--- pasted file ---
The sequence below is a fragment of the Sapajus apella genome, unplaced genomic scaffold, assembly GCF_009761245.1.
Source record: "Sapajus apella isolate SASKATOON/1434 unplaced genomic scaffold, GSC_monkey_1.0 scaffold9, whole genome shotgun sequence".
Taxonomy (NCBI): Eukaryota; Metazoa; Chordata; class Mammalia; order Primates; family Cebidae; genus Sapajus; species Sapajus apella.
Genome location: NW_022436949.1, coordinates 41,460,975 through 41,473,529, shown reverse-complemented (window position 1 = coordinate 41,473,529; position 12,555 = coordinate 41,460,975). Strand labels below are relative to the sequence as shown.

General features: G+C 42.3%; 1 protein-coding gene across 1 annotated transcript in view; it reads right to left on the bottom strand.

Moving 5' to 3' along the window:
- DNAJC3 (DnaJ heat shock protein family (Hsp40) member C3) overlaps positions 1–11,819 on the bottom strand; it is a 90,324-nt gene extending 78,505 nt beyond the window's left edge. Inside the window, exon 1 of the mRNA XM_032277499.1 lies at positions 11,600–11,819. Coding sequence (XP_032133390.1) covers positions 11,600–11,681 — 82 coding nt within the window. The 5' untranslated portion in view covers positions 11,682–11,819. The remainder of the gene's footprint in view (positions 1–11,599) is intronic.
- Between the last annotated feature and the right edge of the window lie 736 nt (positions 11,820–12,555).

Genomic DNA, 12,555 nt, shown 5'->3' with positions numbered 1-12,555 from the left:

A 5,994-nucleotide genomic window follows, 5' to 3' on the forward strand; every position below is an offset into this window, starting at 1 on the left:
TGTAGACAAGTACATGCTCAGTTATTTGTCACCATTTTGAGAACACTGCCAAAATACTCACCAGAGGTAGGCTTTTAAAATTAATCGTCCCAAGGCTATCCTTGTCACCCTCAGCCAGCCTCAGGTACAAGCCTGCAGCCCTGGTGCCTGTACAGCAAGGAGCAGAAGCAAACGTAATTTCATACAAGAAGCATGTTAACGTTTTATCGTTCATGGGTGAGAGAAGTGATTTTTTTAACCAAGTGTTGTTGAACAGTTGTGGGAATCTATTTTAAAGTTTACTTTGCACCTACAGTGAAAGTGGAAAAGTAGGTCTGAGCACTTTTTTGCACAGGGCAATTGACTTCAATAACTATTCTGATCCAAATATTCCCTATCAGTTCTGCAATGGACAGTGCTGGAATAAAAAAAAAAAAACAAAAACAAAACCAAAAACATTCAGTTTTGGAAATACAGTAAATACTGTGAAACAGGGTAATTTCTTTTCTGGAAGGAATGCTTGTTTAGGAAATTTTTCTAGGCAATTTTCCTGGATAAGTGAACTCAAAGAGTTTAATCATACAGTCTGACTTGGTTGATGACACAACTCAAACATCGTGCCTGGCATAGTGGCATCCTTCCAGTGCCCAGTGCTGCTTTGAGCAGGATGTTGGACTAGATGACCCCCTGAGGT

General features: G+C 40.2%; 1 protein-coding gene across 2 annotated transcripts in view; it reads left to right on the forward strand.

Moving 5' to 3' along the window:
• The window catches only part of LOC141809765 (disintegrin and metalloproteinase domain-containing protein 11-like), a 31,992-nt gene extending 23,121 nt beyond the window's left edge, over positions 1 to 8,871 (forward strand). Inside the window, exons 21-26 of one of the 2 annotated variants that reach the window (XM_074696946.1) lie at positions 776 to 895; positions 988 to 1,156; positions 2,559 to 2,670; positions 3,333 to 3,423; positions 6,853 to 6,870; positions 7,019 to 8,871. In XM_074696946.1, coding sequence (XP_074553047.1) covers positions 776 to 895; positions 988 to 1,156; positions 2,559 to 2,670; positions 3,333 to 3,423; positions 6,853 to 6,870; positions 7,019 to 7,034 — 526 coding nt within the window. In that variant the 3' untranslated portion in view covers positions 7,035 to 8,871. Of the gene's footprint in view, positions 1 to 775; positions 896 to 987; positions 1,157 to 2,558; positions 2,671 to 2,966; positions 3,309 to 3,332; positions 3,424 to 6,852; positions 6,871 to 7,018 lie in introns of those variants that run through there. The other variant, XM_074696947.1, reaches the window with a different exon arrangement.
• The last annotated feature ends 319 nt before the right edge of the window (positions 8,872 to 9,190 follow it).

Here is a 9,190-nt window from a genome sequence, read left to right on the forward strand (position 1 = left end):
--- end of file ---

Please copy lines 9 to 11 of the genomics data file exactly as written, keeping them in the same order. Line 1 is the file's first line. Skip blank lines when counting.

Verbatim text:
Genomic DNA, 12,555 nt, shown 5'->3' with positions numbered 1-12,555 from the left:

A 5,994-nucleotide genomic window follows, 5' to 3' on the forward strand; every position below is an offset into this window, starting at 1 on the left:
TGTAGACAAGTACATGCTCAGTTATTTGTCACCATTTTGAGAACACTGCCAAAATACTCACCAGAGGTAGGCTTTTAAAATTAATCGTCCCAAGGCTATCCTTGTCACCCTCAGCCAGCCTCAGGTACAAGCCTGCAGCCCTGGTGCCTGTACAGCAAGGAGCAGAAGCAAACGTAATTTCATACAAGAAGCATGTTAACGTTTTATCGTTCATGGGTGAGAGAAGTGATTTTTTTAACCAAGTGTTGTTGAACAGTTGTGGGAATCTATTTTAAAGTTTACTTTGCACCTACAGTGAAAGTGGAAAAGTAGGTCTGAGCACTTTTTTGCACAGGGCAATTGACTTCAATAACTATTCTGATCCAAATATTCCCTATCAGTTCTGCAATGGACAGTGCTGGAATAAAAAAAAAAAAACAAAAACAAAACCAAAAACATTCAGTTTTGGAAATACAGTAAATACTGTGAAACAGGGTAATTTCTTTTCTGGAAGGAATGCTTGTTTAGGAAATTTTTCTAGGCAATTTTCCTGGATAAGTGAACTCAAAGAGTTTAATCATACAGTCTGACTTGGTTGATGACACAACTCAAACATCGTGCCTGGCATAGTGGCATCCTTCCAGTGCCCAGTGCTGCTTTGAGCAGGATGTTGGACTAGATGACCCCCTGAGGT